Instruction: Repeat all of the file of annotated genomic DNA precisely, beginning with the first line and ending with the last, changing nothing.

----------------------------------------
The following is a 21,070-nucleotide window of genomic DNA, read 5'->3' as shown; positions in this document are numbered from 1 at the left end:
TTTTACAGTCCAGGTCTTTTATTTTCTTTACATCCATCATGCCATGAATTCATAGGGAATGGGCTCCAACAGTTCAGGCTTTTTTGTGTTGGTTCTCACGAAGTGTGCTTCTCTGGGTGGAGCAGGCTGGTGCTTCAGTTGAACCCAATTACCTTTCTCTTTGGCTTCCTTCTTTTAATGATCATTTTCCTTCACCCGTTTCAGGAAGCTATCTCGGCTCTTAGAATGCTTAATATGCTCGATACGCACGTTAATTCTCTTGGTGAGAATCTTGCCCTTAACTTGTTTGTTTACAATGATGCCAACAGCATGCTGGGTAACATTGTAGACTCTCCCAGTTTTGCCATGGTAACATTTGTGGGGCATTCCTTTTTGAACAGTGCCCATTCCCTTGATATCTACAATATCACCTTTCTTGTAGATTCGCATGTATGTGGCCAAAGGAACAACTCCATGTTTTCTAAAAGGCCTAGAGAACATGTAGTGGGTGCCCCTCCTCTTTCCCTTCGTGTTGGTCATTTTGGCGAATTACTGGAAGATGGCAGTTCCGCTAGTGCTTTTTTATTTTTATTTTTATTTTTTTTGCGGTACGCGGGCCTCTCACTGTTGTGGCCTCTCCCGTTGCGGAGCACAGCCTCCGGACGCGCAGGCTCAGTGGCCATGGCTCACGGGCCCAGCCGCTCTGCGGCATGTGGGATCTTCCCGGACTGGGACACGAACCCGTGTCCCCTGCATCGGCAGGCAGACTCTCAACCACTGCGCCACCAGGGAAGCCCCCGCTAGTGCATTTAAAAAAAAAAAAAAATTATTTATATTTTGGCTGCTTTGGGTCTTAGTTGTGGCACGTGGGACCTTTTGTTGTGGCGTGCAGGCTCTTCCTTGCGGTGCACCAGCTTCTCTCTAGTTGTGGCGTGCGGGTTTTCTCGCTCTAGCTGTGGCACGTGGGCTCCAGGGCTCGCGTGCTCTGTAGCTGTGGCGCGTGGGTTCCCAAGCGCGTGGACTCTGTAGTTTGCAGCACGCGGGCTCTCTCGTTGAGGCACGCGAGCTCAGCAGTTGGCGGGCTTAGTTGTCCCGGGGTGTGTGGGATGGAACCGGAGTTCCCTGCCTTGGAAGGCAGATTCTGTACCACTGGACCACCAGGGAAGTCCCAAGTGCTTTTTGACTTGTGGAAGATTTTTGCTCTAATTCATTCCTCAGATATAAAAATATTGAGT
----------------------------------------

The following is a 21,070-nucleotide window of genomic DNA, read 5'->3' as shown; positions in this document are numbered from 1 at the left end:
TTTTACAGTCCAGGTCTTTTATTTTCTTTACATCCATCATGCCATGAATTCATAGGGAATGGGCTCCAACAGTTCAGGCTTTTTTGTGTTGGTTCTCACGAAGTGTGCTTCTCTGGGTGGAGCAGGCTGGTGCTTCAGTTGAACCCAATTACCTTTCTCTTTGGCTTCCTTCTTTTAATGATCATTTTCCTTCACCCGTTTCAGGAAGCTATCTCGGCTCTTAGAATGCTTAATATGCTCGATACGCACGTTAATTCTCTTGGTGAGAATCTTGCCCTTAACTTGTTTGTTTACAATGATGCCAACAGCATGCTGGGTAACATTGTAGACTCTCCCAGTTTTGCCATGGTAACATTTGTGGGGCATTCCTTTTTGAACAGTGCCCATTCCCTTGATATCTACAATATCACCTTTCTTGTAGATTCGCATGTATGTGGCCAAAGGAACAACTCCATGTTTTCTAAAAGGCCTAGAGAACATGTAGTGGGTGCCCCTCCTCTTTCCCTTCGTGTTGGTCATTTTGGCGAATTACTGGAAGATGGCAGTTCCGCTAGTGCTTTTTTATTTTTATTTTTATTTTTTTTGCGGTACGCGGGCCTCTCACTGTTGTGGCCTCTCCCGTTGCGGAGCACAGCCTCCGGACGCGCAGGCTCAGTGGCCATGGCTCACGGGCCCAGCCGCTCTGCGGCATGTGGGATCTTCCCGGACTGGGACACGAACCCGTGTCCCCTGCATCGGCAGGCAGACTCTCAACCACTGCGCCACCAGGGAAGCCCCCGCTAGTGCATTTAAAAAAAAAAAAAAATTATTTATATTTTGGCTGCTTTGGGTCTTAGTTGTGGCACGTGGGACCTTTTGTTGTGGCGTGCAGGCTCTTCCTTGCGGTGCACCAGCTTCTCTCTAGTTGTGGCGTGCGGGTTTTCTCGCTCTAGCTGTGGCACGTGGGCTCCAGGGCTCGCGTGCTCTGTAGCTGTGGCGCGTGGGTTCCCAAGCGCGTGGACTCTGTAGTTTGCAGCACGCGGGCTCTCTCGTTGAGGCACGCGAGCTCAGCAGTTGGCGGGCTTAGTTGTCCCGGGGTGTGTGGGATGGAACCGGAGTTCCCTGCCTTGGAAGGCAGATTCTGTACCACTGGACCACCAGGGAAGTCCCAAGTGCTTTTTGACTTGTGGAAGATTTTTGCTCTAATTCATTCCTCAGATATAAAAATATTGAGT